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I just started with Perl a couple of days ago and my scripts are getting too long now. How do I split my code (procedural subs) into multiple Perl files and tell the interpreter to make sense of them?

Kind of like:

# -> main.pl

#include "foo.pl"
say_hello();

and:

# -> foo.pl
sub say_hello {print "hello!"}
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3 Answers 3

up vote 15 down vote accepted

What you want to do is create one or more modules. Start by looking over perlmod, especially the Perl Modules section.

Since you say you're writing procedural code, you'll want to export functions from your modules. The traditional way to do that is to use Exporter (which comes with Perl), although Sub::Exporter is a newer CPAN module that allows for some nice things. (See also its Sub::Exporter::Tutorial for an introduction to exporting functions.)

Modules can be placed in any of the directories listed in the @INC variable. Try perl -V to get a list. You can also use lib to add directories at runtime. One trick is to use the FindBin module to find the location of your script, and then add a directory relative to that:

use FindBin;                  # Suppose my script is /home/foo/bin/main.pl
use lib "$FindBin::Bin/lib";  # Add /home/foo/bin/lib to search path

Your sample code, converted to a module:
In main.pl:

#! /usr/bin/perl
use strict;
use warnings;
use Foo;
say_hello();

In Foo.pm:

package Foo;

use strict;
use warnings;
use Exporter 'import';
our $VERSION = '1.00';
our @EXPORT  = qw(say_hello);

sub say_hello {print "hello!"}
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put it in the same folder as your class and add use ClassName to the top of the calling file.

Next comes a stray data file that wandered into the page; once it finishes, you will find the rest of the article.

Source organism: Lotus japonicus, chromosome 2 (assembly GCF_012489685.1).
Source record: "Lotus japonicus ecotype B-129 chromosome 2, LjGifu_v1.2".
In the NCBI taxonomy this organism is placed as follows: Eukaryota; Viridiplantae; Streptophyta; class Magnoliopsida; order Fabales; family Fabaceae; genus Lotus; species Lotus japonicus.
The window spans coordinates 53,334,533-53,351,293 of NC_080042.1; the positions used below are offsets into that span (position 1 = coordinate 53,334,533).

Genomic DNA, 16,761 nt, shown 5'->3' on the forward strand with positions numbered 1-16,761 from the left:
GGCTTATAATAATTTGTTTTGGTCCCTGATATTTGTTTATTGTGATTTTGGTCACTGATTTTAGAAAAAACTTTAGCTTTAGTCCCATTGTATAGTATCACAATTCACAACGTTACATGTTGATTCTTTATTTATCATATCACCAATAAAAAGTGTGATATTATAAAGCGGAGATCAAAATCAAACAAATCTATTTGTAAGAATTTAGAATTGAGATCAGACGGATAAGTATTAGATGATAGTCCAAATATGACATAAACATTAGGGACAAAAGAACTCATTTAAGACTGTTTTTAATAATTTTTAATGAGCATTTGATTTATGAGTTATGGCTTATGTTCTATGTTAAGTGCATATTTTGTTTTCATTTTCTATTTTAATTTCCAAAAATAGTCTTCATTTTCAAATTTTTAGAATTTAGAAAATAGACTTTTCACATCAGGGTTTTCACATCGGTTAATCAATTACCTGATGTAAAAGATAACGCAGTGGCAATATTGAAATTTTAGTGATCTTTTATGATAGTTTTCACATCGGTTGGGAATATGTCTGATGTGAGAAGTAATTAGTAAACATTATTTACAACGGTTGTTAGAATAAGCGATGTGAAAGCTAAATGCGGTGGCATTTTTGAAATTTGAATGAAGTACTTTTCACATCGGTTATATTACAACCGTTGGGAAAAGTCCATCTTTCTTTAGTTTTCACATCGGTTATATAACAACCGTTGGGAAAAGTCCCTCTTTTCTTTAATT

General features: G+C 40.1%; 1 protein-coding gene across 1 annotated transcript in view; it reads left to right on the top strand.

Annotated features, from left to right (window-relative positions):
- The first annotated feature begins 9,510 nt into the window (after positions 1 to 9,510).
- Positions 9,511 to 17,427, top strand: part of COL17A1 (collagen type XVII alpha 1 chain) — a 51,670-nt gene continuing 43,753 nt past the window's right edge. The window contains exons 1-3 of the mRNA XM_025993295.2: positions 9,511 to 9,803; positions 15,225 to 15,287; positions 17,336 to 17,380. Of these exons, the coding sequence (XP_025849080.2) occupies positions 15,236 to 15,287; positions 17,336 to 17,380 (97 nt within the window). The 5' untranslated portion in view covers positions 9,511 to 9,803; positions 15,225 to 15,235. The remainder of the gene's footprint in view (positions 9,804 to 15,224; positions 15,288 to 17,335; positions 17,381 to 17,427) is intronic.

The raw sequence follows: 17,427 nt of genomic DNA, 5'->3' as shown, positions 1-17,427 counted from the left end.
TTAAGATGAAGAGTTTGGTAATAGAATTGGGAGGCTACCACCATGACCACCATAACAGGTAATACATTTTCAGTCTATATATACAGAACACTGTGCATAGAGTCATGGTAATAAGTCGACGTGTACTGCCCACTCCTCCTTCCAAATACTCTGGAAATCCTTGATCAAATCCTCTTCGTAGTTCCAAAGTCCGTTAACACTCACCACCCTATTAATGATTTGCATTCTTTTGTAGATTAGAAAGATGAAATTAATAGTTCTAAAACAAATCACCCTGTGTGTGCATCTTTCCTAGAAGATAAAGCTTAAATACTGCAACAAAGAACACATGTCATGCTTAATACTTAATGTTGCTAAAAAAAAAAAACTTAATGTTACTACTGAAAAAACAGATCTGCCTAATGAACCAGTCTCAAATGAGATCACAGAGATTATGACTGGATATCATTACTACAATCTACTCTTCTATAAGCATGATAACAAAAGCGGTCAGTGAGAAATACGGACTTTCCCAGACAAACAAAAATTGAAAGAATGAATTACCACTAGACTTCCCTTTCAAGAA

Also check the Perl OOP tutorial.

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I think you may be looking for do? http://perldoc.perl.org/functions/do.html

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3  
do doesn't help with splitting scripts up into multiple files. –  reinierpost Dec 6 '10 at 10:14
1  
@reinierpost That's what you think - You just haven't achieved Perl nirvana. ;) –  muntoo Aug 20 '11 at 1:02
    
This answer is valid. do 'xyz.pl' or require 'xyz.pl' can be used to include other scripts (and any subroutines in those scripts can then be called at will) -- very simple. Try it before knocking it! –  QuasarDonkey Jan 16 '13 at 2:59
    
@QuasarDonkey do can technically be used to that end. Any answer that suggests doing so, however, is a bad answer. –  darch Jun 27 '13 at 2:39
    
@darch I don't see why. For my own personal projects, I've found it very useful for managing large programs. –  QuasarDonkey Jun 28 '13 at 1:44

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